Latest Microsoft-Ireland Case Ruling Affirms U.S. Warrants Do Not Reach Data Stored Outside the U.S.

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The Second Circuit Court of Appeals today denied the U.S. government’s petition for a rehearing in the Microsoft-Ireland case, effectively sending resolution of the issue of the scope of U.S. warrants to the Supreme Court, Congress, or both.  The appellate court, on a 4-4 vote, left in place the decision of a 3-judge panel, which found that U.S. warrants cannot compel Microsoft to disclose communications it stores in Ireland.

The Center for Democracy & Technology (CDT), which filed a brief in Microsoft’s favor and has written extensively about the case, welcomes the decision.

“The opposite ruling could have resulted in chaos and a privacy disaster. Providers would have been subject to conflicting obligations to an even greater extent than is the case today, and users’ communications privacy could become, over time, subject to the whims of not just the U.S. government, but also other countries seeking their data,” said Greg Nojeim, Director of the CDT Freedom, Security & Technology Project.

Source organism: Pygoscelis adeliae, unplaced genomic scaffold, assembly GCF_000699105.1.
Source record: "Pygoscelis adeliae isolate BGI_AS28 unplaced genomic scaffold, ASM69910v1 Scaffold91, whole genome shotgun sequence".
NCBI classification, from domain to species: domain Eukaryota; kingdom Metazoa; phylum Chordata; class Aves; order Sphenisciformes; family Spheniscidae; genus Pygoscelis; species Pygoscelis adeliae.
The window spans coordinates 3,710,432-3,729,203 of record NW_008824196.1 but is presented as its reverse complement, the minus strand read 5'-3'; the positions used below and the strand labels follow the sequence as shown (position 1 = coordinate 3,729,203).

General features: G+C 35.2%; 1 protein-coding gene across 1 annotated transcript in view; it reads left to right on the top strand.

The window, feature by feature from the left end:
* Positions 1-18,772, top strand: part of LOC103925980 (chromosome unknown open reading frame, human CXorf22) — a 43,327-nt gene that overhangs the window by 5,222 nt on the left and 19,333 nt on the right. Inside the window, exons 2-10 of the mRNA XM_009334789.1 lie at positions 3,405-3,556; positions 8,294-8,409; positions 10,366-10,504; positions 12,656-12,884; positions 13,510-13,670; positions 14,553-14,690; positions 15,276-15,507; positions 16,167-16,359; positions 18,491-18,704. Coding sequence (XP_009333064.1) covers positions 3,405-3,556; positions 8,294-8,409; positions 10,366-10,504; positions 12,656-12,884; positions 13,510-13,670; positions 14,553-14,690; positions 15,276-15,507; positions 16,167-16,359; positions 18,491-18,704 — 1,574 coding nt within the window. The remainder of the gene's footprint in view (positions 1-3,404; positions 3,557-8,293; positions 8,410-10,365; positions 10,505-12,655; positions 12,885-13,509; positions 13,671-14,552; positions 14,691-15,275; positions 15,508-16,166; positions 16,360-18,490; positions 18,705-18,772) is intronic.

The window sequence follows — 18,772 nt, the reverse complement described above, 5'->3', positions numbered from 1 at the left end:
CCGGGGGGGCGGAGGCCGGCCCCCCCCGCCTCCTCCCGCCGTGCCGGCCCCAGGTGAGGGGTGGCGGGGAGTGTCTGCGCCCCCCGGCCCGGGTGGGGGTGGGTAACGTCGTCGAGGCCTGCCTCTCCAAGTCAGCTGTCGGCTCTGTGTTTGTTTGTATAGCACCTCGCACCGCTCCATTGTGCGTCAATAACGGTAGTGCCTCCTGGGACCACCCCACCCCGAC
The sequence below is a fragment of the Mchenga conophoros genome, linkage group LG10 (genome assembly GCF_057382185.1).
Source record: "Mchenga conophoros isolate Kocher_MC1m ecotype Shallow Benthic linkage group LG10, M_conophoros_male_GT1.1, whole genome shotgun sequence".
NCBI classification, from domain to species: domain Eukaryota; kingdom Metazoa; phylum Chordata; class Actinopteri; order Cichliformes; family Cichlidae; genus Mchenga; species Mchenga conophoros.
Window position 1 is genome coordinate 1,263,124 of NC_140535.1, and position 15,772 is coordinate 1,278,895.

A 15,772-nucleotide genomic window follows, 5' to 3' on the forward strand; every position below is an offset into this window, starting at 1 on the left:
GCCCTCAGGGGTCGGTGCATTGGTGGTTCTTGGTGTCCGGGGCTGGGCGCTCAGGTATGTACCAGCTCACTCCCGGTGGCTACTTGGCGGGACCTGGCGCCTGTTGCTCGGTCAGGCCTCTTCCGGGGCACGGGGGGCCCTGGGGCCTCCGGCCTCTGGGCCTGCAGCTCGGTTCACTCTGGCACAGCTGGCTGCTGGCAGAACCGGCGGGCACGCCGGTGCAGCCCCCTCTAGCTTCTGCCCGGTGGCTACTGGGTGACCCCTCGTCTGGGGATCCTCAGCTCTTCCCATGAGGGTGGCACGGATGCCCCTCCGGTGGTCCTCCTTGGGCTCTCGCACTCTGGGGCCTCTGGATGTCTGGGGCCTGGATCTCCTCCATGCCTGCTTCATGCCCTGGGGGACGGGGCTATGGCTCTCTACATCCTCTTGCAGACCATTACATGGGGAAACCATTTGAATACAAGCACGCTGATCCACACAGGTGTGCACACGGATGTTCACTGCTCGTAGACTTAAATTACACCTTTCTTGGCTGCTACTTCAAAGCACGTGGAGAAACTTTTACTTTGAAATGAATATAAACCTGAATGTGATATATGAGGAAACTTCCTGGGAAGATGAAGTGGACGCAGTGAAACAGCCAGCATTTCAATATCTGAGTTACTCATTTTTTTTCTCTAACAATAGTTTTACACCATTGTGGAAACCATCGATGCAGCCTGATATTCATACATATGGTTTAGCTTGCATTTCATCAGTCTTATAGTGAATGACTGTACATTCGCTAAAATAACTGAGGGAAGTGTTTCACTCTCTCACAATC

The government had argued that the full court should rehear the case because the panel decision had effectively put significant amounts of data held by large communications service providers, such as Google and Yahoo, out of its reach.  The court, however, insisted that the law, and prior court decisions, compelled the panel’s determination.

“This is definitely not the end of the story,” Nojeim added.  “The government will appeal this decision to Supreme Court or it will ask Congress to re-write the law, or it will do both.”

If Congress acts, any reform should include an update to the Electronic Communications Privacy Act to warrant for electronic communications content.

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